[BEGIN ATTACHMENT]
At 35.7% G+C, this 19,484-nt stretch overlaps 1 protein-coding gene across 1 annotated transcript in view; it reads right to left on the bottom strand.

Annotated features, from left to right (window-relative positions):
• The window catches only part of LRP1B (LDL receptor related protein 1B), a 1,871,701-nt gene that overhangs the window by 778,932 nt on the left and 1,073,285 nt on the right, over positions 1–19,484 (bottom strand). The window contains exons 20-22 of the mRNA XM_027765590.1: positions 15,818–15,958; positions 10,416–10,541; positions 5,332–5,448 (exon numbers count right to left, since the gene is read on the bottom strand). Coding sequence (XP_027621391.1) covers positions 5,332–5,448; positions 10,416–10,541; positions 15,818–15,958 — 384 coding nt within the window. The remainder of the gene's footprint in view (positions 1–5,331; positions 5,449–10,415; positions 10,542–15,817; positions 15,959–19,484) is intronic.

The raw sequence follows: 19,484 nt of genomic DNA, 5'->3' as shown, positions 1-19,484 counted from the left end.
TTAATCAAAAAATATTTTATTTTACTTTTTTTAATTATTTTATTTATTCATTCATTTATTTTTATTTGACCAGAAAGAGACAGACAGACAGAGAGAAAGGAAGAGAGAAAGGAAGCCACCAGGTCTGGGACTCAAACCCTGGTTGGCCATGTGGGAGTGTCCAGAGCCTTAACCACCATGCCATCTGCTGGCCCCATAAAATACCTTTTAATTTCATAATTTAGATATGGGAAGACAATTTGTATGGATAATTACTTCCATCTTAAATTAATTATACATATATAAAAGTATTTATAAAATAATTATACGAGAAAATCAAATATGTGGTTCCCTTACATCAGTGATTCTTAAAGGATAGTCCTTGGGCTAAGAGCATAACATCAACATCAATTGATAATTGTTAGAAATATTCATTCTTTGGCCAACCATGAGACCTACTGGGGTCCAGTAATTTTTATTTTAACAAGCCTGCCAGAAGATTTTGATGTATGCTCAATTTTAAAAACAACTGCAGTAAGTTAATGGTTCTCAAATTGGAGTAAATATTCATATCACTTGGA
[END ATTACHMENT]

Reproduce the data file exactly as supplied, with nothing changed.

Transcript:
At 35.7% G+C, this 19,484-nt stretch overlaps 1 protein-coding gene across 1 annotated transcript in view; it reads right to left on the bottom strand.

Annotated features, from left to right (window-relative positions):
• The window catches only part of LRP1B (LDL receptor related protein 1B), a 1,871,701-nt gene that overhangs the window by 778,932 nt on the left and 1,073,285 nt on the right, over positions 1–19,484 (bottom strand). The window contains exons 20-22 of the mRNA XM_027765590.1: positions 15,818–15,958; positions 10,416–10,541; positions 5,332–5,448 (exon numbers count right to left, since the gene is read on the bottom strand). Coding sequence (XP_027621391.1) covers positions 5,332–5,448; positions 10,416–10,541; positions 15,818–15,958 — 384 coding nt within the window. The remainder of the gene's footprint in view (positions 1–5,331; positions 5,449–10,415; positions 10,542–15,817; positions 15,959–19,484) is intronic.

The raw sequence follows: 19,484 nt of genomic DNA, 5'->3' as shown, positions 1-19,484 counted from the left end.
TTAATCAAAAAATATTTTATTTTACTTTTTTTAATTATTTTATTTATTCATTCATTTATTTTTATTTGACCAGAAAGAGACAGACAGACAGAGAGAAAGGAAGAGAGAAAGGAAGCCACCAGGTCTGGGACTCAAACCCTGGTTGGCCATGTGGGAGTGTCCAGAGCCTTAACCACCATGCCATCTGCTGGCCCCATAAAATACCTTTTAATTTCATAATTTAGATATGGGAAGACAATTTGTATGGATAATTACTTCCATCTTAAATTAATTATACATATATAAAAGTATTTATAAAATAATTATACGAGAAAATCAAATATGTGGTTCCCTTACATCAGTGATTCTTAAAGGATAGTCCTTGGGCTAAGAGCATAACATCAACATCAATTGATAATTGTTAGAAATATTCATTCTTTGGCCAACCATGAGACCTACTGGGGTCCAGTAATTTTTATTTTAACAAGCCTGCCAGAAGATTTTGATGTATGCTCAATTTTAAAAACAACTGCAGTAAGTTAATGGTTCTCAAATTGGAGTAAATATTCATATCACTTGGA